NEW YORK—In our final review of the new report from Ipsos for Reuters News on telecommuting and its implications for virtual office space, we’re going to take a look on how telecommuting impacts stress levels and work-life balance initiatives, as well as its role in keeping women on board.

First, let’s look at women and telecommuting. A strong majority of employees in 24 countries agree equally (83%; 46% strongly, 47% somewhat) on two assessments of telecommuting:

(1) that it will keep talented women in the workforce instead of leaving temporarily or completely to raise children and
(2) that telecommuters have less stress due to less time spent in getting to their workplace.

From those perspectives, virtual offices can be a bastion for retaining top female talent.

On the stress front, 60 percent survey participants in Russia strongly agree telecommuters have less stress as a result of less time spent getting to work, followed by Turkey (53%), Hungary (51%), Argentina (45%) and Mexico (45%). The Swedes (19%) are least likely to strongly agree, followed by Australia (21%), Great Britain (22%), the United States (24%) and China (25%). It seems people in the U.S. stay stressed out no matter where they work.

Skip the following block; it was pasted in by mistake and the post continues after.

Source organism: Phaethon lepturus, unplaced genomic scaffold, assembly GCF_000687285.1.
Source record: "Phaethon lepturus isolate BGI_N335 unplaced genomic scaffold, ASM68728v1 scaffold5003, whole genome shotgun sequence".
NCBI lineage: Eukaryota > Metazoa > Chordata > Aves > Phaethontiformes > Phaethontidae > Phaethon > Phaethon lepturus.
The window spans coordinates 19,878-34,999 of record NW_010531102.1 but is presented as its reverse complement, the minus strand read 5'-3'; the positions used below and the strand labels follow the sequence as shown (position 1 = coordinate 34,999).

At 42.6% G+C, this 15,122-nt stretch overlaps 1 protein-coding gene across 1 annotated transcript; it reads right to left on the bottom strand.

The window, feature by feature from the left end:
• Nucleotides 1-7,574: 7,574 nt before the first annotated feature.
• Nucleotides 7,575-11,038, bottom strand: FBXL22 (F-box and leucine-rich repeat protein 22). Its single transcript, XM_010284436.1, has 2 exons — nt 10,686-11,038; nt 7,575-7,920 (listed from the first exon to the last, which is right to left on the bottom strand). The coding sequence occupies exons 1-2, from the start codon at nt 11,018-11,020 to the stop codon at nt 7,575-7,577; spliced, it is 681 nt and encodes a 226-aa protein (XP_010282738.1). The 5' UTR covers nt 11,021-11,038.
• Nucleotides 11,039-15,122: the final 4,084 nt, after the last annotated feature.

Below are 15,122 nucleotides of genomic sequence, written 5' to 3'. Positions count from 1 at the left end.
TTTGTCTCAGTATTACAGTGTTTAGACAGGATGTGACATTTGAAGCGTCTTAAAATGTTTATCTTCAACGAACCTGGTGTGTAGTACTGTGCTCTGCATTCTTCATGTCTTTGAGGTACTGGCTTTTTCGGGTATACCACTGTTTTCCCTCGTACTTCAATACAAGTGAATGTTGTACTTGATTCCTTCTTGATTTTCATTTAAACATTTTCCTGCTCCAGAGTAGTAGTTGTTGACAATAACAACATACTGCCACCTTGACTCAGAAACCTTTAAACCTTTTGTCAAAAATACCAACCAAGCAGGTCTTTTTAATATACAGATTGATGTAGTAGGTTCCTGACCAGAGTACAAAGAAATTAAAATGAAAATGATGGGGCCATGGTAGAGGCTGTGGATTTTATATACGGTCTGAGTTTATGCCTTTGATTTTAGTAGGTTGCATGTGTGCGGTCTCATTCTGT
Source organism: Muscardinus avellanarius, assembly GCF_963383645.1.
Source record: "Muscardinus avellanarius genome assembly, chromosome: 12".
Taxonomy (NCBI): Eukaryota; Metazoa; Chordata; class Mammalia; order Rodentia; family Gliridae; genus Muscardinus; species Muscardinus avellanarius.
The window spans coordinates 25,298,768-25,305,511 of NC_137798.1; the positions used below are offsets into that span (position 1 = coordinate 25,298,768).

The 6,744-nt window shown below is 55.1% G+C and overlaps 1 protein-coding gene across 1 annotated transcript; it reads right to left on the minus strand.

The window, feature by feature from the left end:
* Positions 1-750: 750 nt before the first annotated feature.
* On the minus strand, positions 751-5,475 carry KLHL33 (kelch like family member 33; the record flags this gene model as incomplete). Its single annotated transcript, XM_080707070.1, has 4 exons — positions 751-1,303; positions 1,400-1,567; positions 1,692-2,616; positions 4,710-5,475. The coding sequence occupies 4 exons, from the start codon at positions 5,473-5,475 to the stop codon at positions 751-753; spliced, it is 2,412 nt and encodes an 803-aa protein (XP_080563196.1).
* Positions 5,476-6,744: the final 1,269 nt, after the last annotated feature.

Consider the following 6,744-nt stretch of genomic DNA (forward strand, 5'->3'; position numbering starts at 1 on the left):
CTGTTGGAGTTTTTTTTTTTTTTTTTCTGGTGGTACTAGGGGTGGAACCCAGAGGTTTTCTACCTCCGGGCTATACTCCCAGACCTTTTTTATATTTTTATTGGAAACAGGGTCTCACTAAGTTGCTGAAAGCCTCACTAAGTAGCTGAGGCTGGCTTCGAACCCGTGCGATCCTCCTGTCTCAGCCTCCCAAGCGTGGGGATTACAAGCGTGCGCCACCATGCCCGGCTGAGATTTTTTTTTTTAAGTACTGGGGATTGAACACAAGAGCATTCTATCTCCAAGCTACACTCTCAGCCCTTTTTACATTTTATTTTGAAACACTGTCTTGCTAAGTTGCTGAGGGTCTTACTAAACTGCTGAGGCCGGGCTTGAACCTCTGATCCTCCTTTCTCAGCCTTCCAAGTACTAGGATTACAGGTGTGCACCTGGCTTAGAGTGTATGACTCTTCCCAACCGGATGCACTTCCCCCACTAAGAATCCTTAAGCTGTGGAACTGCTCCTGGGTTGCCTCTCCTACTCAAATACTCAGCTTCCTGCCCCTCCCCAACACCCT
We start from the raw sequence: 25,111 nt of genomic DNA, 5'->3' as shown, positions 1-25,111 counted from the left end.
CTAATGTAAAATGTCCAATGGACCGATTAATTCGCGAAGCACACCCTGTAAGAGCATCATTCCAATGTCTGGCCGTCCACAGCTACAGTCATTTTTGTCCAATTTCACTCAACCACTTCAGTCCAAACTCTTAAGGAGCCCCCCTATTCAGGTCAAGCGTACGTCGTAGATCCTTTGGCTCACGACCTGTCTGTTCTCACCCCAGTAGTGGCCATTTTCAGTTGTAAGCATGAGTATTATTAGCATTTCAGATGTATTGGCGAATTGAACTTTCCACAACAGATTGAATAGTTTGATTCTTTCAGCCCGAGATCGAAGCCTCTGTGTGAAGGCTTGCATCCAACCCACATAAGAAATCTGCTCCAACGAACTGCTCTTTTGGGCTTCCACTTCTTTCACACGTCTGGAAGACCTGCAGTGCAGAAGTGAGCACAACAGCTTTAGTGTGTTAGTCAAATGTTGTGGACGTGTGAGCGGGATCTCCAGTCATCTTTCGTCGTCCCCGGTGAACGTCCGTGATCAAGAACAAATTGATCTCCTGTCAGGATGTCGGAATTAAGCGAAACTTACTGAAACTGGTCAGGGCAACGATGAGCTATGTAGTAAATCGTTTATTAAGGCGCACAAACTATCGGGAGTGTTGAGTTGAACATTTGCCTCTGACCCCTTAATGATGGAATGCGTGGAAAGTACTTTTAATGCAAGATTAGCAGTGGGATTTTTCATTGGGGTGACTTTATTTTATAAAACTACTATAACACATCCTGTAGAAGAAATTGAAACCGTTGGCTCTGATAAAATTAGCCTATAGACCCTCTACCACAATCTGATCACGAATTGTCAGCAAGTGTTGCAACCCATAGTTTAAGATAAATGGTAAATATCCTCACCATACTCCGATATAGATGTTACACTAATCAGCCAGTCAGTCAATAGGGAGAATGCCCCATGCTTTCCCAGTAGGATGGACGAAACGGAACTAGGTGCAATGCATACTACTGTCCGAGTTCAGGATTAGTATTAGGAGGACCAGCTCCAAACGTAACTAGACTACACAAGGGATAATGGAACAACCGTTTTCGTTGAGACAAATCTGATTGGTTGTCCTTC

Finally, 78 percent that employees who telecommute are better able to achieve balance between work and family. That's a very high number and a very strong case for virtual office space.